Science Fiction Cuisine

Science Fiction Cuisine: Today is a good day to diet

There’s a whole lot of Trek going on at these days, what with the reviewing of the original series here and the movie premiering this weekend. Here’s my contribution.

I enjoy the Star Trek universe in general, but my favorite incarnation has always been The Next Generation. I’m especially fond of Worf. How can you not dig a guy who thinks prune juice is for warriors and understands the role of poetry and dodging thrown objects during courtship? Klingon love is like full-contact Neruda.

I’ve always considered myself something of an honorary Klingon, less for the poetic danger-sex than for my genetic predisposition to look Klingonesque. Though I’ve never heard it stated outright, I’ve always presumed that Klingons were based, in part, on Mongols and Arabs. That would explain why all I have to do is furrow my brow and, voila, instant son of Kahless.

There are tons of food references on the various Trek shows. I could go on for a year making nothing but Star Trek recipe posts. But for this entry I’ve chosen two items in particular. One is probably the most famous alien food on the show; the other is something not intended for food at all, but I couldn’t resist. So, first up: qagh.

Initial thoughts: I hesitated to recreate this at first, because there are plenty of recipes out there, and the concept from the show isn’t really complicated. It’s got two ingredients: dying worms and poison. Yum. I decided to take it on for a few reasons. A) I could hardly get away with a series on scifi food without covering it and B) none of the recipes I had seen appealed to me.

Since, as I mentioned earlier, I think of Klingons as Arab-Mongols, my concept for qagh draws from both Middle and Far East. For the worms themselves, I decided on bean threads, AKA cellophane noodles. They’re peculiar looking. They’re not hard to find. They’re inexpensive and easily prepared. I added bean sprouts for texture. The flavor is neutral which allows me to focus on the sauce.

The sauce is inspired by muhammara, a Syrian red pepper dip. Muhammara calls for Pomegranate Molasses which is not so easy to find outside of Arabic markets (though it’s great stuff!) so I’m opting for partly reduced pomegranate juice, which is not hard to find and available year-round in many stores.

1 8oz package of Cellophane noodles (rice vermicelli also works)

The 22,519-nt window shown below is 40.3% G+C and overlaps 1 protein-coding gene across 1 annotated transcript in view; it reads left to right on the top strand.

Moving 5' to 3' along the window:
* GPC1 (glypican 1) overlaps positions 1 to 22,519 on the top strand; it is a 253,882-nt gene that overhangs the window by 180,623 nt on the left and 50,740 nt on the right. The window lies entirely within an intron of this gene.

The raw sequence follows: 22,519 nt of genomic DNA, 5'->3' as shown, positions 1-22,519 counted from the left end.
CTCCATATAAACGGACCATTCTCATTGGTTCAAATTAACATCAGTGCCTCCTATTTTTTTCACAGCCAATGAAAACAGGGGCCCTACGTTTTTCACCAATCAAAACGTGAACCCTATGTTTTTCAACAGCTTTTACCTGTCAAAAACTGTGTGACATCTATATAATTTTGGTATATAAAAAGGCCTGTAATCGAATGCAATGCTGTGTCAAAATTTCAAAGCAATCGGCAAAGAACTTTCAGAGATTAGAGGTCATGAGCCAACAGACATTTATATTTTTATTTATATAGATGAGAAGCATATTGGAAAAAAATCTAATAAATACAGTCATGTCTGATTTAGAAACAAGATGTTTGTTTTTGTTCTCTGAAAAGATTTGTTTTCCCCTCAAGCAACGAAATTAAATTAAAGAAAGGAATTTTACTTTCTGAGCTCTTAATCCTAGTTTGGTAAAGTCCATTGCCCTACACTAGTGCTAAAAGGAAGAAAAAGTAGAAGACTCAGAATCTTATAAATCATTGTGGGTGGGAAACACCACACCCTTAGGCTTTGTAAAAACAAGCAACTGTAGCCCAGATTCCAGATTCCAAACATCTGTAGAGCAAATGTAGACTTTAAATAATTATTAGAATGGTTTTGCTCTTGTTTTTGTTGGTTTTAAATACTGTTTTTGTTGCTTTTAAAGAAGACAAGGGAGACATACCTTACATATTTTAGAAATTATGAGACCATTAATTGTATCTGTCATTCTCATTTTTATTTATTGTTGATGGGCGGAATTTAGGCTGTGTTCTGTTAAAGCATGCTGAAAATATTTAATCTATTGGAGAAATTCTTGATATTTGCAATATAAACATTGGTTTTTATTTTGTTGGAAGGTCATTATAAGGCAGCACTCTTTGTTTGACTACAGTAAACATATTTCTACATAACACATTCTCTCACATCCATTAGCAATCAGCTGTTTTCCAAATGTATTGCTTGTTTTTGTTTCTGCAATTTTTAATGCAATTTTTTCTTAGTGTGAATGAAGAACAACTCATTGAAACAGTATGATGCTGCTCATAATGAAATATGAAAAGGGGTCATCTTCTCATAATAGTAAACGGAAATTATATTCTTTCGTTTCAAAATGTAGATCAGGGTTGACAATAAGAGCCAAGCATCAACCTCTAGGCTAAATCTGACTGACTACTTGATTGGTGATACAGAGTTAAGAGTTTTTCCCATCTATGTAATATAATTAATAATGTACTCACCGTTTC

1 lb bean sprouts
1 red bell peppers
1 cloves of garlic
1 teaspoon salt
2 cups pomegranate juice
1/2 cup walnuts or pecans
Pepper sauce, such as Tabasco (optional)

Boil enough water to cover the noodles. Don’t actually cook them, just cover them with hot water so that they’ll soften. Let them sit in the water about 15 minutes, then drain.

While the noodles are reconstituting, roast the bell pepper over a flame or in a broiler until soft. While it cools, toast the nuts in a dry pan until they begin to darken. Simmer the pomegranate juice until reduced by half.

After the bell pepper cools, cut out the stem, seeds and pith. Put the bell pepper, garlic, nuts, salt and reduced juice in a blender or food processor until pureed. Add this mixture to the drained noodles and mix it all together.

Bring about six cups of water to a boil and cook the bean sprouts for about 45 seconds. Drain and add to the noodles and sauce. Serve cold or warm. If you want it to have a little heat, add pepper sauce to taste.



For Dessert: Tribbles!

I think the inspiration for this dessert came from the phonic similarity between tribble and trifle. This is a very kid-friendly recipe, so if you have a budding chef at home, enlist his or her help.

OK, I know tribbles were never meant to be eaten. I couldn’t resist, though. I mean, think of what a plentiful food supply they’d be!

You will need:

1 box of regular old yellow cake mix
eggs and/or oil as required by the cake mix package directions
1 box of instant vanilla pudding mix
3 cups milk
2 cups shredded sweetened coconut (possibly more)
a tablespoon or so chocolate syrup

Bake the cake as directed on the box. Allow it to cool completely and then break it up into roughly hazelnut-sized bits in a large bowl. Add the milk to the instant pudding in a separate bowl. In yet another bowl, mix the chocolate syrup and coconut. Be sparing with the chocolate; it’s mainly to give the coconut a little color. Too much will make it too clumpy to use.

Mix one cup of pudding with the cake bits. Add more gradually, until it forms a mixture just wet enough to hold shape. Reserve at least one cup of pudding.

Form the cake/pudding mix into balls around 3 inches. On a baking sheet, spread the coconut mixture. Using the reserved pudding, lightly coat each ball with pudding and roll in the coconut. Repeat until they’re all done.

Live long and prosper, my friends. See you next week, when I tackle the other famous scifi source with “Star” in the title.


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